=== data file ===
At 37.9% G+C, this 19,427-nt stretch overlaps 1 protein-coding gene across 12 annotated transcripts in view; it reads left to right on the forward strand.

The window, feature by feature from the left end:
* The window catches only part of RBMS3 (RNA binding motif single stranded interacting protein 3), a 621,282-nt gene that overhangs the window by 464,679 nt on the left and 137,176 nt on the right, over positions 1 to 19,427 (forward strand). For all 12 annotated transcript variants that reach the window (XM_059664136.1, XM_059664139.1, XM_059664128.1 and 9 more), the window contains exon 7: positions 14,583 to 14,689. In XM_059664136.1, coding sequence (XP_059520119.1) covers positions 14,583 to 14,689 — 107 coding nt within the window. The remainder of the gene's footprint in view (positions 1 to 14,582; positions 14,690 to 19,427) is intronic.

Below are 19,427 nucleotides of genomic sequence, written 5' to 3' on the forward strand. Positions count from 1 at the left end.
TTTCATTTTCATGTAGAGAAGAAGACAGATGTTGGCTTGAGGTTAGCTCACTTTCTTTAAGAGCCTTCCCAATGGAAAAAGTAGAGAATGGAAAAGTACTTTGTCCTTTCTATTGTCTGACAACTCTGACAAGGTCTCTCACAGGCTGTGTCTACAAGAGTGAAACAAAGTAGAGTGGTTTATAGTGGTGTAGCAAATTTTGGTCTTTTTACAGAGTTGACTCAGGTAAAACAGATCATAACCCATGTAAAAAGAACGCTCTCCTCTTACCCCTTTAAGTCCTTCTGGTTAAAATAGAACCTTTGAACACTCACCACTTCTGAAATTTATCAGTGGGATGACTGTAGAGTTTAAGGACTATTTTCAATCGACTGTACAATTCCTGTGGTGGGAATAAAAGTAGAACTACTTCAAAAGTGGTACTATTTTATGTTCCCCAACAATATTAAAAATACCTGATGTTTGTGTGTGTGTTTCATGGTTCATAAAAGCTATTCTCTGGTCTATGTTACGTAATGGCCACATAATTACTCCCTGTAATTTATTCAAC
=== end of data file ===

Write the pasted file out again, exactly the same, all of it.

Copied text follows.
At 37.9% G+C, this 19,427-nt stretch overlaps 1 protein-coding gene across 12 annotated transcripts in view; it reads left to right on the forward strand.

The window, feature by feature from the left end:
* The window catches only part of RBMS3 (RNA binding motif single stranded interacting protein 3), a 621,282-nt gene that overhangs the window by 464,679 nt on the left and 137,176 nt on the right, over positions 1 to 19,427 (forward strand). For all 12 annotated transcript variants that reach the window (XM_059664136.1, XM_059664139.1, XM_059664128.1 and 9 more), the window contains exon 7: positions 14,583 to 14,689. In XM_059664136.1, coding sequence (XP_059520119.1) covers positions 14,583 to 14,689 — 107 coding nt within the window. The remainder of the gene's footprint in view (positions 1 to 14,582; positions 14,690 to 19,427) is intronic.

Below are 19,427 nucleotides of genomic sequence, written 5' to 3' on the forward strand. Positions count from 1 at the left end.
TTTCATTTTCATGTAGAGAAGAAGACAGATGTTGGCTTGAGGTTAGCTCACTTTCTTTAAGAGCCTTCCCAATGGAAAAAGTAGAGAATGGAAAAGTACTTTGTCCTTTCTATTGTCTGACAACTCTGACAAGGTCTCTCACAGGCTGTGTCTACAAGAGTGAAACAAAGTAGAGTGGTTTATAGTGGTGTAGCAAATTTTGGTCTTTTTACAGAGTTGACTCAGGTAAAACAGATCATAACCCATGTAAAAAGAACGCTCTCCTCTTACCCCTTTAAGTCCTTCTGGTTAAAATAGAACCTTTGAACACTCACCACTTCTGAAATTTATCAGTGGGATGACTGTAGAGTTTAAGGACTATTTTCAATCGACTGTACAATTCCTGTGGTGGGAATAAAAGTAGAACTACTTCAAAAGTGGTACTATTTTATGTTCCCCAACAATATTAAAAATACCTGATGTTTGTGTGTGTGTTTCATGGTTCATAAAAGCTATTCTCTGGTCTATGTTACGTAATGGCCACATAATTACTCCCTGTAATTTATTCAAC